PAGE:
Roosevelt Row is known for cocktails, galleries, and maybe a craft beer, which is what makes Trapp Haus BBQ all the more worth a visit. The inside is welcoming, with a bar and a narrow dining room, complete with murals and painted-on barbecue lingo. Proprietor Phil "the Grill" Johnson is a seasoned barbecue master, offering a tight menu of food, beer, and cocktails. The must-try order is the Jumbo Philly Crack Wings. They can come naked or with sauce, but we recommend the sauced version. You get about half a dozen, but these are meaty, smoked wings, fringed with a little bit of crisp and crunch on the edge. These are the ultimate barbecued wings, and you're going to appreciate that roll of paper towels on the table.

Little Miss BBQ
Jackie Mercandetti Photo

Though Scott Holmes' Sunnyslope location may be a half-step behind his OG spot, this pound-for-pound barbecue champ reigns supreme. Sure, his fatty brisket is legendary, but other meats speak just as truly to his Jedi skills. Holmes smokes turkey. It is some of the juiciest poultry you'll ever eat. Holmes brines and smokes pastrami for a Thursday special. One bite in, and your smile will meet behind your hair at the back of your head. Holmes cups sides of jalapeno grits. Good luck finding better grits in town. Holmes changes woods frequently, mixes a hypnotic mustard sauce, and just made a risky but triumphant foray into burritos — and still, the man lights up like a kid on his birthday whenever he talks about smoked meat. Forget the pyramids and the Great Wall, Little Miss BBQ is a wonder of the world.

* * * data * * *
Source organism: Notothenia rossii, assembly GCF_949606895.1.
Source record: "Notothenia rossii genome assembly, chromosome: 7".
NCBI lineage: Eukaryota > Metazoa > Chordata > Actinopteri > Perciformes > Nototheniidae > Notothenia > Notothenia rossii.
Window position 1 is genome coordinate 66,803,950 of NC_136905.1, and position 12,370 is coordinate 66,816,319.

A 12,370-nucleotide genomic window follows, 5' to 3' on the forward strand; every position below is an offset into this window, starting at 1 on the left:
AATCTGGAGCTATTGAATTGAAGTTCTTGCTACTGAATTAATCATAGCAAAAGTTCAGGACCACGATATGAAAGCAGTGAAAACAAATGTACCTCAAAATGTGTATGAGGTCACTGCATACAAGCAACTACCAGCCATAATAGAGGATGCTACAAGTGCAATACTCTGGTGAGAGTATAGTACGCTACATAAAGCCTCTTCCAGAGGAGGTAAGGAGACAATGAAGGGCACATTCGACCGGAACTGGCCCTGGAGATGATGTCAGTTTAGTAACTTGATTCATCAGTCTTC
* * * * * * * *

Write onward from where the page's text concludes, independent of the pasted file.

Pizzeria Bianco
Jacob Tyler Dunn